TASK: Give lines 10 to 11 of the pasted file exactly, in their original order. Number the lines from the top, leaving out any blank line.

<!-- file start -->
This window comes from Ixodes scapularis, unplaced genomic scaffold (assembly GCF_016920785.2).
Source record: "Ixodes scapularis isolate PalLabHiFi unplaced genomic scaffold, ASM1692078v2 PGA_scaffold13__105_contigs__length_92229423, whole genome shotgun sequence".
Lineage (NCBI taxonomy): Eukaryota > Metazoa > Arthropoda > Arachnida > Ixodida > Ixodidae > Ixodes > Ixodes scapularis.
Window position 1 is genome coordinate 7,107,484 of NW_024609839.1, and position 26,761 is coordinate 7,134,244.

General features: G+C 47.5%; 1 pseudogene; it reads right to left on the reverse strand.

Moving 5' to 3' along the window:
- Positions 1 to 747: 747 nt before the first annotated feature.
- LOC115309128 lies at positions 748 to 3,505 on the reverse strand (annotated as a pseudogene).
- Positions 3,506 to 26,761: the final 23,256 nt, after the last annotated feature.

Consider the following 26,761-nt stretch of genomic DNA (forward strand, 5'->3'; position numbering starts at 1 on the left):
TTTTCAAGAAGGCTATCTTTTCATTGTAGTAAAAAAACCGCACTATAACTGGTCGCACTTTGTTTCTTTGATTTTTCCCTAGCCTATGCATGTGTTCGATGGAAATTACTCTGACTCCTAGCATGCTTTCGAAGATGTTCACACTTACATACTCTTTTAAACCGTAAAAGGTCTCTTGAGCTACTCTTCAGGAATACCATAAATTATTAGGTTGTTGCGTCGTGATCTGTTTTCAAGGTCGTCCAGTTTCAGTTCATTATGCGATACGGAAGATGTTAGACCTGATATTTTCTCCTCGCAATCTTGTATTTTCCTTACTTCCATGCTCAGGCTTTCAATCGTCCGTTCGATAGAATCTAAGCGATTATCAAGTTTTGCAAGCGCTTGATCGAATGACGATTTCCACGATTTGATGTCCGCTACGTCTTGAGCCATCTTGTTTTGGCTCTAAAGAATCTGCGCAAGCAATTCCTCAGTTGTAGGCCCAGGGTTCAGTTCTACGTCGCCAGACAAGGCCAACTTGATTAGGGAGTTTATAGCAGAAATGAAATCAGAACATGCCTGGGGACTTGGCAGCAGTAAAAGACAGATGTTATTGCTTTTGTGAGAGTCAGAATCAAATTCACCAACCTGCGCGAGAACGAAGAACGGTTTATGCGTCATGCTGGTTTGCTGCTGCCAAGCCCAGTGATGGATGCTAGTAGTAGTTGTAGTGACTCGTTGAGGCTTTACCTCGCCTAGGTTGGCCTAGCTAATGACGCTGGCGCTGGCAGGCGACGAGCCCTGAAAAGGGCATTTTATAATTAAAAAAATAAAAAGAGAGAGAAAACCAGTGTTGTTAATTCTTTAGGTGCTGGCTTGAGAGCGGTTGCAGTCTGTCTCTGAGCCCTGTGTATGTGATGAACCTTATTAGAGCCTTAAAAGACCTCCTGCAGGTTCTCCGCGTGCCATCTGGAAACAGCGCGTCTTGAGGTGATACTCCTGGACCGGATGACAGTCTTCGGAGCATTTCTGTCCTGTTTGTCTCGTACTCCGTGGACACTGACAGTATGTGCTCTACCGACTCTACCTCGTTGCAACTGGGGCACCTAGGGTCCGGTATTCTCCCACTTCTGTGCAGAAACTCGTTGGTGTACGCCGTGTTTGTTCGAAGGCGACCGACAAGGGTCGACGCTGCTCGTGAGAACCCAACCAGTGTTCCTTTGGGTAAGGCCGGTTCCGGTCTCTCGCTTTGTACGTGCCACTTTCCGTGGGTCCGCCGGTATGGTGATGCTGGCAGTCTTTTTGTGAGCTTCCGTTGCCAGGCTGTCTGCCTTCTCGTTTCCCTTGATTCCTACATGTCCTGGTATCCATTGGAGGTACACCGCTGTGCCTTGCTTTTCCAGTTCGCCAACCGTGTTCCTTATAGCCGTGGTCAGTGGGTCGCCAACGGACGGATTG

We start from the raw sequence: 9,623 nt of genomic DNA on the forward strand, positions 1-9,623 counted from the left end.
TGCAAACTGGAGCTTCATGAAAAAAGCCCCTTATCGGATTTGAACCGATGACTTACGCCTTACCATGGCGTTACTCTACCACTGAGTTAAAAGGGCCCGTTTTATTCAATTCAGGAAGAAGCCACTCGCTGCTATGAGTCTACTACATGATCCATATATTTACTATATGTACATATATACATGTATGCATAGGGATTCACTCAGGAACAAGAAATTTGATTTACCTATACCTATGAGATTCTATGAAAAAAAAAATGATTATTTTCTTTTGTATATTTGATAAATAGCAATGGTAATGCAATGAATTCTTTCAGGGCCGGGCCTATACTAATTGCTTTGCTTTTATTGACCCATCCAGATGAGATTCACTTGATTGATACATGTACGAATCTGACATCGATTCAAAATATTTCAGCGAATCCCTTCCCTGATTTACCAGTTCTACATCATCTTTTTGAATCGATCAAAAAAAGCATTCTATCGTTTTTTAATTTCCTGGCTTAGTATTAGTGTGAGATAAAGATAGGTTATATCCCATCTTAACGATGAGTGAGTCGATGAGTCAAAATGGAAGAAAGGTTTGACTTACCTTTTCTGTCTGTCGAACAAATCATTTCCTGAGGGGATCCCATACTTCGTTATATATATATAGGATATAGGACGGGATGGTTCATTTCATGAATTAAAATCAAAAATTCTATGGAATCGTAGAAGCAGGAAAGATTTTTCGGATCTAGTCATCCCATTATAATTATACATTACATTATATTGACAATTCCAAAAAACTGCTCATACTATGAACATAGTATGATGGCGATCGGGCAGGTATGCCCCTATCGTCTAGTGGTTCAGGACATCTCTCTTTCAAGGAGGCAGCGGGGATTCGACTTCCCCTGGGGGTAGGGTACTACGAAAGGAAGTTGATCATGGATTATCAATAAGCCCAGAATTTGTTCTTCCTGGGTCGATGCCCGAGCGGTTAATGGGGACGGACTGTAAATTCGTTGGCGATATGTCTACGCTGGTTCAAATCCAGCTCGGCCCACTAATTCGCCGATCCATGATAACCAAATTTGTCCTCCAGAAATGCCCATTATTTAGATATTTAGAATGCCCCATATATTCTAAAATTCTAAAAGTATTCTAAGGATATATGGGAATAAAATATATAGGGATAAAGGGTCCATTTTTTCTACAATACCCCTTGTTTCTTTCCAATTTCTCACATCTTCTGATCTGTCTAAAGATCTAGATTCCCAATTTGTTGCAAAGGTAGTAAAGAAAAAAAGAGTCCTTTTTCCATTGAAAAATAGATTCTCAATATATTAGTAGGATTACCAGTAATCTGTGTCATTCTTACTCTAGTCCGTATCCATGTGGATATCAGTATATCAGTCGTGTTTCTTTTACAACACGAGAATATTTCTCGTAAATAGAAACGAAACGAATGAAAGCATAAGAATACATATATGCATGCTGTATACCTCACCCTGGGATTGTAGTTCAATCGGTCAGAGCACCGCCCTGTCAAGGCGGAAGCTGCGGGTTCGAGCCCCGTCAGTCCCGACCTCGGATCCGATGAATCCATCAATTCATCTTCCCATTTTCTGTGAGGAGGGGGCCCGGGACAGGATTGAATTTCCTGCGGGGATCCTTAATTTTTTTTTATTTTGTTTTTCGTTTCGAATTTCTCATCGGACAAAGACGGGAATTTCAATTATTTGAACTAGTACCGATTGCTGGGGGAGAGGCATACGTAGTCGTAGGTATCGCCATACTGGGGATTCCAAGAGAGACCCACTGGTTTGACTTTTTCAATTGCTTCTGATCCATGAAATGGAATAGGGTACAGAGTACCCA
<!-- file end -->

Consider the following 26,761-nt stretch of genomic DNA (forward strand, 5'->3'; position numbering starts at 1 on the left):
TTTTCAAGAAGGCTATCTTTTCATTGTAGTAAAAAAACCGCACTATAACTGGTCGCACTTTGTTTCTTTGATTTTTCCCTAGCCTATGCATGTGTTCGATGGAAATTACTCTGACTCCTAGCATGCTTTCGAAGATGTTCACACTTACATACTCTTTTAAACCGTAAAAGGTCTCTTGAGCTACTCTTCAGGAATACCATAAATTATTAGGTTGTTGCGTCGTGATCTGTTTTCAAGGTCGTCCAGTTTCAGTTCATTATGCGATACGGAAGATGTTAGACCTGATATTTTCTCCTCGCAATCTTGTATTTTCCTTACTTCCATGCTCAGGCTTTCAATCGTCCGTTCGATAGAATCTAAGCGATTATCAAGTTTTGCAAGCGCTTGATCGAATGACGATTTCCACGATTTGATGTCCGCTACGTCTTGAGCCATCTTGTTTTGGCTCTAAAGAATCTGCGCAAGCAATTCCTCAGTTGTAGGCCCAGGGTTCAGTTCTACGTCGCCAGACAAGGCCAACTTGATTAGGGAGTTTATAGCAGAAATGAAATCAGAACATGCCTGGGGACTTGGCAGCAGTAAAAGACAGATGTTATTGCTTTTGTGAGAGTCAGAATCAAATTCACCAACCTGCGCGAGAACGAAGAACGGTTTATGCGTCATGCTGGTTTGCTGCTGCCAAGCCCAGTGATGGATGCTAGTAGTAGTTGTAGTGACTCGTTGAGGCTTTACCTCGCCTAGGTTGGCCTAGCTAATGACGCTGGCGCTGGCAGGCGACGAGCCCTGAAAAGGGCATTTTATAATTAAAAAAATAAAAAGAGAGAGAAAACCAGTGTTGTTAATTCTTTAGGTGCTGGCTTGAGAGCGGTTGCAGTCTGTCTCTGAGCCCTGTGTATGTGATGAACCTTATTAGAGCCTTAAAAGACCTCCTGCAGGTTCTCCGCGTGCCATCTGGAAACAGCGCGTCTTGAGGTGATACTCCTGGACCGGATGACAGTCTTCGGAGCATTTCTGTCCTGTTTGTCTCGTACTCCGTGGACACTGACAGTATGTGCTCTACCGACTCTACCTCGTTGCAACTGGGGCACCTAGGGTCCGGTATTCTCCCACTTCTGTGCAGAAACTCGTTGGTGTACGCCGTGTTTGTTCGAAGGCGACCGACAAGGGTCGACGCTGCTCGTGAGAACCCAACCAGTGTTCCTTTGGGTAAGGCCGGTTCCGGTCTCTCGCTTTGTACGTGCCACTTTCCGTGGGTCCGCCGGTATGGTGATGCTGGCAGTCTTTTTGTGAGCTTCCGTTGCCAGGCTGTCTGCCTTCTCGTTTCCCTTGATTCCTACATGTCCTGGTATCCATTGGAGGTACACCGCTGTGCCTTGCTTTTCCAGTTCGCCAACCGTGTTCCTTATAGCCGTGGTCAGTGGGTCGCCAACGGACGGATTG